'Young' blood reverses ageing in mice
TWO teams of scientists published studies on Sunday showing that blood from young mice reverses ageing in old mice, rejuvenating their muscles and brains.
As ghoulish as the research may sound, experts said that it could lead to treatments for disorders like Alzheimer's disease and heart disease.
"I am extremely excited," said Rudolph Tanzi, a professor of neurology at Harvard Medical School, who was not involved in the research. "These findings could be a game changer."
The research builds on centuries of speculation that the blood of young people contains substances that might rejuvenate older adults.
In the 1950s, Clive McCay of Cornell University and his colleagues tested the notion by delivering the blood of young rats into old ones.
To do so, they joined rats in pairs by stitching together the skin on their flanks. After this procedure, called parabiosis, blood vessels grew and joined the rats' circulatory systems. The blood from the young rat flowed into the old one, and vice versa.
Later, Dr McCay and his colleagues performed necropsies and found that the cartilage of the old rats looked more youthful than it would have otherwise. But the scientists could not say how the transformations happened. There was not enough known at the time about how the body rejuvenates itself.
It later became clear that stem cells are essential for keeping tissues vital. When tissues are damaged, stem cells move in and produce new cells to replace the dying ones. As people get older, their stem cells gradually falter.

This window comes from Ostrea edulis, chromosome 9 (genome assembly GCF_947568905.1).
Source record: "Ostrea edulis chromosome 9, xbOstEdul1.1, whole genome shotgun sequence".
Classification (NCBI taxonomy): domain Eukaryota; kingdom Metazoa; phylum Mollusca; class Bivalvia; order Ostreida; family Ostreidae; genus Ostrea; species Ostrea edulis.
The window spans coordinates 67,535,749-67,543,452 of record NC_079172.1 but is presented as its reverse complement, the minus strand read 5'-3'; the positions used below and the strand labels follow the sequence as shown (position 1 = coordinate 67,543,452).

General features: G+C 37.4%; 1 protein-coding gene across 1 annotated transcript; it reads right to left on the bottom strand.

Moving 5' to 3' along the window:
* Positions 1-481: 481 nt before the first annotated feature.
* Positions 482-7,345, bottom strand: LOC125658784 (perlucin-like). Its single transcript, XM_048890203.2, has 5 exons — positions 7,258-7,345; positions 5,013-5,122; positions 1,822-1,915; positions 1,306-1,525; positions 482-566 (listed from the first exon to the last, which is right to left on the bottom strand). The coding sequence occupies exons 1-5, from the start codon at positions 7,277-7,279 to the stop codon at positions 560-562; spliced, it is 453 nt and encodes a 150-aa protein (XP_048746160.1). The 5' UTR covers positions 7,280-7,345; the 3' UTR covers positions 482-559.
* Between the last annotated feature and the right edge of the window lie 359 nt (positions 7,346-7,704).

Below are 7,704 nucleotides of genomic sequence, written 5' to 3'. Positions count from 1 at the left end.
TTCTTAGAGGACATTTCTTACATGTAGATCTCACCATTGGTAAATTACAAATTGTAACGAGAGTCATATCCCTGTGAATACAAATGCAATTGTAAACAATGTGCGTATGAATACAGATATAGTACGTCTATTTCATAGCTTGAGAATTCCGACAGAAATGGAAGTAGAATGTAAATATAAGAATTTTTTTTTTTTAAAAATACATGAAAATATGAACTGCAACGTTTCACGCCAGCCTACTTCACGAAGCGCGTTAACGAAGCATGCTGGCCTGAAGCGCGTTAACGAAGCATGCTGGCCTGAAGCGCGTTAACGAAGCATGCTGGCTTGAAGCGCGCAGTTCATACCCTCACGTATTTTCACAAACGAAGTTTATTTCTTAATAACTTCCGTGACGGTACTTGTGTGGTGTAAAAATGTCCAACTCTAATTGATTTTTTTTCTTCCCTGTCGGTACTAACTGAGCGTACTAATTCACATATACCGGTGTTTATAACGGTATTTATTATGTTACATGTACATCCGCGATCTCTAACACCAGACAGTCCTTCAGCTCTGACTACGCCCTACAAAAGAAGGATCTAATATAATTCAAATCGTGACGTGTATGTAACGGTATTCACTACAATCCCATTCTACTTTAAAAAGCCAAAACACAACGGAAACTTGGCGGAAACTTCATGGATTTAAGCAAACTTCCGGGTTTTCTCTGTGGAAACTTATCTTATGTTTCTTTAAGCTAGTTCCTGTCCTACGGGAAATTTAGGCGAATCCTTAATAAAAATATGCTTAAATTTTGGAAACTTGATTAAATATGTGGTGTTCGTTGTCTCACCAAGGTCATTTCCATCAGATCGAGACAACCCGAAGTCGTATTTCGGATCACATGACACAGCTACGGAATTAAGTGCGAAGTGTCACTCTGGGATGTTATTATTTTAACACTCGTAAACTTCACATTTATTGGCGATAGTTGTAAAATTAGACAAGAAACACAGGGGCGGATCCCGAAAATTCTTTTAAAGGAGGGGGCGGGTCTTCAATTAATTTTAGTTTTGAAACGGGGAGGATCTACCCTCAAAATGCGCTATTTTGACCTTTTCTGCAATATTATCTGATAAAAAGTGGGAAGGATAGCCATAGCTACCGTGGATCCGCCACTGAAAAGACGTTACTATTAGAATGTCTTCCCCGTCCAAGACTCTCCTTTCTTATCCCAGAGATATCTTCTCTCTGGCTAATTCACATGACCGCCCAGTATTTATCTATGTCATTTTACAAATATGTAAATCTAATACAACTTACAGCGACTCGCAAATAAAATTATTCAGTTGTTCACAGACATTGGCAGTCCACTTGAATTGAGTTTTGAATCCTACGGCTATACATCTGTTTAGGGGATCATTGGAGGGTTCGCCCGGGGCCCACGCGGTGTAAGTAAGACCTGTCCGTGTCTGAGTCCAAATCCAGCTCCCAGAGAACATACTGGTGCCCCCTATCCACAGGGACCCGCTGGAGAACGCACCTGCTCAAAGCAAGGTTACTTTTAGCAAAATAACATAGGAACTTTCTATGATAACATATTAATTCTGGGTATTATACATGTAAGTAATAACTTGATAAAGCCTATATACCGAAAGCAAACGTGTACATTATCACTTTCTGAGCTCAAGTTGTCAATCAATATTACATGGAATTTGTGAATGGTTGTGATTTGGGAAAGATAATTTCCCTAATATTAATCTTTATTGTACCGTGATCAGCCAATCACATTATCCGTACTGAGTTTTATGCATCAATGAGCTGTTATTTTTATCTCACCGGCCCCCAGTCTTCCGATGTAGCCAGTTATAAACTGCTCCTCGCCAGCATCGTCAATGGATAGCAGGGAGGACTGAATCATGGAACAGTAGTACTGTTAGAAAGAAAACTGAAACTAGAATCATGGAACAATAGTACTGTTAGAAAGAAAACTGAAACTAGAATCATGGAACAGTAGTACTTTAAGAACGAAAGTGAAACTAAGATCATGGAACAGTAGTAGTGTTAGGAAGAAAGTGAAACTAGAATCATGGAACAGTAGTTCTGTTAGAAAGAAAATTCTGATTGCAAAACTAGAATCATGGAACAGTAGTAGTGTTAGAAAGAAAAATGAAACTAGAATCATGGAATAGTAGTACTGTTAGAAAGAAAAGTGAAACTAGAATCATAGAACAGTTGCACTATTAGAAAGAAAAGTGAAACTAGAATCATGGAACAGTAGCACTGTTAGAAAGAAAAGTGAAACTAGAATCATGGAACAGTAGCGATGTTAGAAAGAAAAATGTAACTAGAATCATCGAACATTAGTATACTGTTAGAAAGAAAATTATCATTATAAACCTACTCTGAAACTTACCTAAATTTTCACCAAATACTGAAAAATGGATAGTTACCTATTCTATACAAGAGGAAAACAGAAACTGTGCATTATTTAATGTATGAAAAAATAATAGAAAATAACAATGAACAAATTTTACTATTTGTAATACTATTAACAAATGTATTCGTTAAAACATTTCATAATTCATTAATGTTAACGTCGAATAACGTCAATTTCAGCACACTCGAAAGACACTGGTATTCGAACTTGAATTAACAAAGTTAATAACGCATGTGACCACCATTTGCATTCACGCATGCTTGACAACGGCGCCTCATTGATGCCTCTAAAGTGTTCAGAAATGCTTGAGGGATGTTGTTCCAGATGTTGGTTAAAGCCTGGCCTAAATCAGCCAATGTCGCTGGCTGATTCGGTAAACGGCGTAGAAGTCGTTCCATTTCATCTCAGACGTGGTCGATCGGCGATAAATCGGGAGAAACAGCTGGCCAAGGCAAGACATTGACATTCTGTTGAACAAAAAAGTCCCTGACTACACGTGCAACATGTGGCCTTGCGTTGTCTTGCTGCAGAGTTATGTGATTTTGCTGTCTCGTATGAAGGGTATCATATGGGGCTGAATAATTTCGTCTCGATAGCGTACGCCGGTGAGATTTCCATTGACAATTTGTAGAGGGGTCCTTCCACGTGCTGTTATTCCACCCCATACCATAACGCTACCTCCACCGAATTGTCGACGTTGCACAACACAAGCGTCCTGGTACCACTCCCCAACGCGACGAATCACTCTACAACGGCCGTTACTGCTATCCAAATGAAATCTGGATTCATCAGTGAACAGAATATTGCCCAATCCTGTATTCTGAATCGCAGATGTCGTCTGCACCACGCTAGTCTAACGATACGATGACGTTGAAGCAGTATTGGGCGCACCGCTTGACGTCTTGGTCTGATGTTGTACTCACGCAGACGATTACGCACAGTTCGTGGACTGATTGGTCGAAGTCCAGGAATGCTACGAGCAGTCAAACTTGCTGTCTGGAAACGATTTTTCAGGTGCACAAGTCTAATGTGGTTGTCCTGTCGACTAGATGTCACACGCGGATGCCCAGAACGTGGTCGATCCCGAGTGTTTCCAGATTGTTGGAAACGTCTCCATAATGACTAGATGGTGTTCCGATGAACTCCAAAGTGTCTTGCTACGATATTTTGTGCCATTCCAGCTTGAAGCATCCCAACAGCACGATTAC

In the early 2000s, scientists realised that stem cells were not dying off in ageing tissues.
"There were plenty of stem cells there," recalled Thomas Rando, a professor of neurology at Stanford University School of Medicine. "They just don't get the right signals."
Prof Rando and his colleagues wondered what signals the old stem cells would receive if they were bathed in young blood. To find out, they revived Dr McCay's experiments.
The experiment indicated that there were compounds in the blood of the young mice that could awaken old stem cells and rejuvenate ageing tissue. Likewise, the blood of the old mice had compounds that dampened the resilience of the young mice.
To pinpoint the molecules responsible for the change, researchers screened the animals' blood and found that a protein called GDF11 was abundant in young mice and scarce in old ones.
But scientists would need to take care in rejuvenating old body parts. Waking up stem cells might lead to their multiplying uncontrollably.